As House Majority Leader Eric Cantor (R–Va.) took the stage at the Michigan League yesterday, a group of protesters outside the building erupted in chants of “Eric Cantor you can’t hide, Eric Cantor we’re outside!” that resonated inside the room.
The group of about 50 protesters demonstrated against Cantor’s visit to campus and carried an array of tombstone-shaped signs bearing phrases such as “RIP Higher Education” and “RIP Equal Rights.” Students and Ann Arbor residents criticized Cantor’s political views and his neglect of lower-and middle-class issues.
Kicking off the protests was a satirical speech by Rackham student Joel Batterman, who was dressed as Cantor in a blue pin-striped suit and glasses and who stood beside a tombstone labeled “The Middle Class.” Batterman’s speech mocking Cantor’s policies was met with boisterous cheers from the crowd, which was composed of people from a variety of age groups and racial backgrounds.
The group’s chants, like the popular “1-2-3-4, if you’re hungry, eat the poor, 5-6-7-8 you’ll be next to fill our plate,” continued throughout Cantor’s speech.
Some students took a more festive route in their protests and attended dressed as zombies. Batterman, who is also a Michigan Daily columnist, even referred to Cantor’s politics in Halloween-themed lingo.
“It’s supremely appropriate that Cantor’s here on Halloween because his vision for the country is pretty creepy,” Batterman said.
LSA senior Jordan Harris was among those adorned in red and black face paint as part of the horde of zombie protesters. Harris said she is currently concerned about a “lack of humanity” within the U.S. political system and a society dominated by corporate interests.
“I’m a little disappointed that I feel like I’ve been cemented into the corporate world, and I know that a lot of people feel that way also, so I think that we need to be more open and encouraging of organizations that have ideas that are less one-minded,” she said.
Also in the crowd of protesters yesterday was LSA junior Amanda Tracy, who held a sign that read “RIP LGBTQ Rights.” Tracy said student activism helps instigate social change, especially when it comes to wealth distribution — a major concern of the Occupy Wall Street movement. She added that political activism among young people will help maintain the rights of LGBTQ couples, and she expressed her disappointment with a pending state bill that could deny same-sex partners benefits.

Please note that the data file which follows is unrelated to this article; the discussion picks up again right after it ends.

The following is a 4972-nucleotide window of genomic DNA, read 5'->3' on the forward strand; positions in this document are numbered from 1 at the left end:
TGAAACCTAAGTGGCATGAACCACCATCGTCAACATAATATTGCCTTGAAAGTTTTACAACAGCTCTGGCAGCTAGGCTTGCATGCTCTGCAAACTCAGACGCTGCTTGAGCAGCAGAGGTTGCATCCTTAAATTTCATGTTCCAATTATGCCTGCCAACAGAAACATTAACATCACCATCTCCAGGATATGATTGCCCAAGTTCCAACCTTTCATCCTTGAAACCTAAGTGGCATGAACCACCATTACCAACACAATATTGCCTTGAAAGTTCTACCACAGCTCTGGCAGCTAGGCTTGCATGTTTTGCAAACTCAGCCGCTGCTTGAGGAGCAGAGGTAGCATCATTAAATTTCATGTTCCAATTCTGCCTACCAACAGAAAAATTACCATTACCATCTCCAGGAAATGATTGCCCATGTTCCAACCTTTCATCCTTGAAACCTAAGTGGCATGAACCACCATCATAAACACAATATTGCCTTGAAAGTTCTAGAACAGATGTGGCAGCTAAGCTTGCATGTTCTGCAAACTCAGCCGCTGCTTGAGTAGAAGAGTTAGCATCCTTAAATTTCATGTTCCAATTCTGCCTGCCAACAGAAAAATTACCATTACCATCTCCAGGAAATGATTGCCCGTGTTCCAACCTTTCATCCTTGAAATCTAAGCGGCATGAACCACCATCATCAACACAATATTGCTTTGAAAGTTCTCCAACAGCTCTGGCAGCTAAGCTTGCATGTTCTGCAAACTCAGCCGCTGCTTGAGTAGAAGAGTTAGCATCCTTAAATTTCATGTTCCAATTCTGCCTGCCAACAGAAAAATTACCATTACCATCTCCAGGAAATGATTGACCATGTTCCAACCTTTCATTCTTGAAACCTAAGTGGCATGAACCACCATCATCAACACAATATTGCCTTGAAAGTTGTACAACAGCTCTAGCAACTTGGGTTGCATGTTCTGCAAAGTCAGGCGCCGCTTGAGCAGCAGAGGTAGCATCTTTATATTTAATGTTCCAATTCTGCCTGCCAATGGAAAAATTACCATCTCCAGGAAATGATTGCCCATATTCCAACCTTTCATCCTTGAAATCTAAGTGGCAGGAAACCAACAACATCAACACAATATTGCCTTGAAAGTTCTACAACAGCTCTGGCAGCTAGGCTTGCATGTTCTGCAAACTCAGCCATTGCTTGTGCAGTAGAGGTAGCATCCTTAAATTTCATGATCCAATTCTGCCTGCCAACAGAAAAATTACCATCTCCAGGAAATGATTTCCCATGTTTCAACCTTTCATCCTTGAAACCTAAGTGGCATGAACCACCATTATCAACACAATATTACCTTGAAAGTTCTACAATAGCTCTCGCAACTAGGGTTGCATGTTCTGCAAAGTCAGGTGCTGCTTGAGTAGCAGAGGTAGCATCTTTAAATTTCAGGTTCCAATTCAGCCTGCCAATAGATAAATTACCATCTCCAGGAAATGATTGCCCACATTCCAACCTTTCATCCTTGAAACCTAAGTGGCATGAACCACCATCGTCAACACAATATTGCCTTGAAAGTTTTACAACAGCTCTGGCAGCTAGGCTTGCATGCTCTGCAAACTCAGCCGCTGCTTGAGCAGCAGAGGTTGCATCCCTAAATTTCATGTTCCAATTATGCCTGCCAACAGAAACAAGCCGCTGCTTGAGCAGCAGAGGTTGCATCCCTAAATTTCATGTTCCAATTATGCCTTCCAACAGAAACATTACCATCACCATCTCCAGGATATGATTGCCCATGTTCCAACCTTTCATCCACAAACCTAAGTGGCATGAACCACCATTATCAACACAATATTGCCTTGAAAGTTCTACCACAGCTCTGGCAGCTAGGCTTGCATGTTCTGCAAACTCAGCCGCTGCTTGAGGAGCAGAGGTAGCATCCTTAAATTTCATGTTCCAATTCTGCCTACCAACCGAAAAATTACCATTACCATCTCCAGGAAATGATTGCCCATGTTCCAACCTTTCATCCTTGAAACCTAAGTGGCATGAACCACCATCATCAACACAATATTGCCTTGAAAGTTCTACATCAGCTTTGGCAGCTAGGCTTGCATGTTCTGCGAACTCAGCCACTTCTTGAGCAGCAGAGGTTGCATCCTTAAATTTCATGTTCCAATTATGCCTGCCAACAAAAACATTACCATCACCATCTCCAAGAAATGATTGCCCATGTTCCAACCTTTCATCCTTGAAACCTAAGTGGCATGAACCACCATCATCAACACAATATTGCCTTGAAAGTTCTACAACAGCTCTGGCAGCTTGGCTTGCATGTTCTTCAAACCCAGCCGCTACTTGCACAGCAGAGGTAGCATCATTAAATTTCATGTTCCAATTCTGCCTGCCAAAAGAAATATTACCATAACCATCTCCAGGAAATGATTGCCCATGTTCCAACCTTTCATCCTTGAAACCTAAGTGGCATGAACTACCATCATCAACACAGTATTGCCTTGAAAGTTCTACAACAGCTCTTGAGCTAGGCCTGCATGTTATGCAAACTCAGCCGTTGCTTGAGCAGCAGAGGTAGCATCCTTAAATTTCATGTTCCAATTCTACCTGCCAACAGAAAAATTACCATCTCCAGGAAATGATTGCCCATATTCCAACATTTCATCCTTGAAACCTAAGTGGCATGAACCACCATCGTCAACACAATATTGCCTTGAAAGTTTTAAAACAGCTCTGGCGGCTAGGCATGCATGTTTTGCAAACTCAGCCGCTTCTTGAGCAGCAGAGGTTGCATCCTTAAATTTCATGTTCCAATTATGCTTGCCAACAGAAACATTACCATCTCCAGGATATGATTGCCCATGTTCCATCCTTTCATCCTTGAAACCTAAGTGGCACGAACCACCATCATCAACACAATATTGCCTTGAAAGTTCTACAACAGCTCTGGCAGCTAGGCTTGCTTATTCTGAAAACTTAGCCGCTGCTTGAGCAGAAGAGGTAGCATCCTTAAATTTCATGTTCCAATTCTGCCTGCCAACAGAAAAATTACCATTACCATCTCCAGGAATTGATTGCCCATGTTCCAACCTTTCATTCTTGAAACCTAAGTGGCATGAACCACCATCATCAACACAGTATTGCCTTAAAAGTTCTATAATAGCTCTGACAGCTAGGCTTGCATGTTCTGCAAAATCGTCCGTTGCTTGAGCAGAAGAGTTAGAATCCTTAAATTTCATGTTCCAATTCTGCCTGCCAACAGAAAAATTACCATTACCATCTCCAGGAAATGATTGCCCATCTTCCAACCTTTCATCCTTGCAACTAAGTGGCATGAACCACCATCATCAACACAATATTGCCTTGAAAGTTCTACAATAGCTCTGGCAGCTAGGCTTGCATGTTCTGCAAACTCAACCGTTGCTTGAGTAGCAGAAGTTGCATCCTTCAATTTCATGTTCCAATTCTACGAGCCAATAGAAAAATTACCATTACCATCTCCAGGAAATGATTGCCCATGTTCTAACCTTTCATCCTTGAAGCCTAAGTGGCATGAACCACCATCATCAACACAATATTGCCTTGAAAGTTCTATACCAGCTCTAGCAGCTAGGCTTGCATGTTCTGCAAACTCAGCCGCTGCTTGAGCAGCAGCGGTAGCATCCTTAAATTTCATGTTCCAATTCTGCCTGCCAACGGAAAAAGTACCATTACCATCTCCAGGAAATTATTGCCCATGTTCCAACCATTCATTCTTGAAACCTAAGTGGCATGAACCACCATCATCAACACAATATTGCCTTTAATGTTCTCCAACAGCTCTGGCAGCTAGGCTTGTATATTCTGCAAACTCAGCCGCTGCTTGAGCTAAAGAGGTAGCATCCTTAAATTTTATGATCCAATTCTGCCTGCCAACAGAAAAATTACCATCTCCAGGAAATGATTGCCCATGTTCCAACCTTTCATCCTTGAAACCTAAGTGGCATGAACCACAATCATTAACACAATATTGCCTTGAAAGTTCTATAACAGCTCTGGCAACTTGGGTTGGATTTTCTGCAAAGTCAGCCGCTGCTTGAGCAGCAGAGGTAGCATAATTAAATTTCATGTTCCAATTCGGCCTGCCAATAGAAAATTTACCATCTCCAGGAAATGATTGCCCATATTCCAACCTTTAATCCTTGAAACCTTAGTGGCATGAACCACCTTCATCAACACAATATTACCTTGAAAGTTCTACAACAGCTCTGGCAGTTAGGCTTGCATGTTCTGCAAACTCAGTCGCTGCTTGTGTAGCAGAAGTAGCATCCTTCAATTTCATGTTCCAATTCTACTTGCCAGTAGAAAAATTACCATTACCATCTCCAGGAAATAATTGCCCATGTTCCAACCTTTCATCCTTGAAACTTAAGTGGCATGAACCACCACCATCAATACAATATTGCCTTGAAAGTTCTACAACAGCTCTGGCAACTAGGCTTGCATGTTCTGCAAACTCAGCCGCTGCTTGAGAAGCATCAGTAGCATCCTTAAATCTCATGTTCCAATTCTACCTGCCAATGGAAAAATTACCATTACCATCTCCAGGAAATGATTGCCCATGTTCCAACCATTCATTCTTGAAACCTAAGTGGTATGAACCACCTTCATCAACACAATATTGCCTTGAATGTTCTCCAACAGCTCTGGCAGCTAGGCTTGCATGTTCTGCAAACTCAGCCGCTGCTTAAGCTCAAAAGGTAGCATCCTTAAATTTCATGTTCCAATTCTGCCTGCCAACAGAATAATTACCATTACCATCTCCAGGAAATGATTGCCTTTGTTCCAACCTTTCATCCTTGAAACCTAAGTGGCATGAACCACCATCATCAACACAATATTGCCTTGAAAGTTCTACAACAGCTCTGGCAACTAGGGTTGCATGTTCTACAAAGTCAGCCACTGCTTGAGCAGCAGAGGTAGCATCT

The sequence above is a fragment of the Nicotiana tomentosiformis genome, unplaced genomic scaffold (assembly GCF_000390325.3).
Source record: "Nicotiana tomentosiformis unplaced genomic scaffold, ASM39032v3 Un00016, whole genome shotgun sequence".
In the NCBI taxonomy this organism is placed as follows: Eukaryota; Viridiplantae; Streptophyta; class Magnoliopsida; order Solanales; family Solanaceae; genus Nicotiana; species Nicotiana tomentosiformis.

“The reasons our politicians are able to get away with such an unfair distribution of wealth is that through our silence, we’re giving them implied consent,” Tracy said. “But when we gather together as representatives of our own economic classes, we show them that we’re not blind. We can see what they are doing and … they cannot govern us like this. They are not representing our interests.”
Amin Al-Qadi, a junior at Eastern Michigan University, came to the demonstration with his grandmother, Carolyn Al-Qadi. He said that since Cantor comes from a prosperous family, he fails to recognize the needs of lower- and middle-class citizens, particularly college students facing mounting debt from student loans.
“He’s a younger guy, so you think he’d be able to understand that we’re going to come out of college with thousands and thousands in debt, but he came from that rich 1 percent …” Al-Qadi said.
He added that politicians like Cantor should make policy decisions with all of their constituents in mind, particularly the student demographic, which has struggled with job and financial security in recent years.
Ann Arbor resident Paula Christensen attended the protest with her friend Cathy Helton, a fellow city resident and University alum. Helton said she is frustrated by Cantor’s dismissal of the Occupy Wall Street movement, particularly after he lauded the Tea Party’s social activism two years ago.
“The minute the Occupy Wall Street people came out, he changed his mind completely and said, ‘Oh these people are pinning Americans against Americans,’” Helton said. “No, these people are standing up for Americans.”
She added that Cantor has consistently blocked legislation the Obama administration has worked to implement.
“He has done nothing but obstruct President Obama in every kind of situation and law that he’s tried to pass to help the middle class, to help students, the poor, to give health care for everyone,” Helton said. “I just can’t imagine how these people have a conscience, I don’t even know how they sleep at night when all they care about is creating more wealth for themselves and their friends.”
With the 2012 presidential election just a year away, Helton said she is concerned about ambivalent citizens failing to cast their ballots and make their voices heard.
“I’ve heard people think that Obama hasn’t done enough and so will just sit at home and not vote,” Helton said. “He may not be perfect, but look at what your options are at this point. The Republicans are just going to crush our country.”
University alum Clare Levijoki, who works on Occupy Ann Arbor’s press committee, said the ultimate goal for organized protests is to pressure politicians to act with the interests of their constituents — rather than their friends and fundraisers — in mind.
“I feel that (the Occupy movement shows) there are people that are so unhappy, they are willing to live in tents in the rain to demonstrate that they’re unhappy,” Levijoki said. “So I’m hoping that might push a little change in Washington.”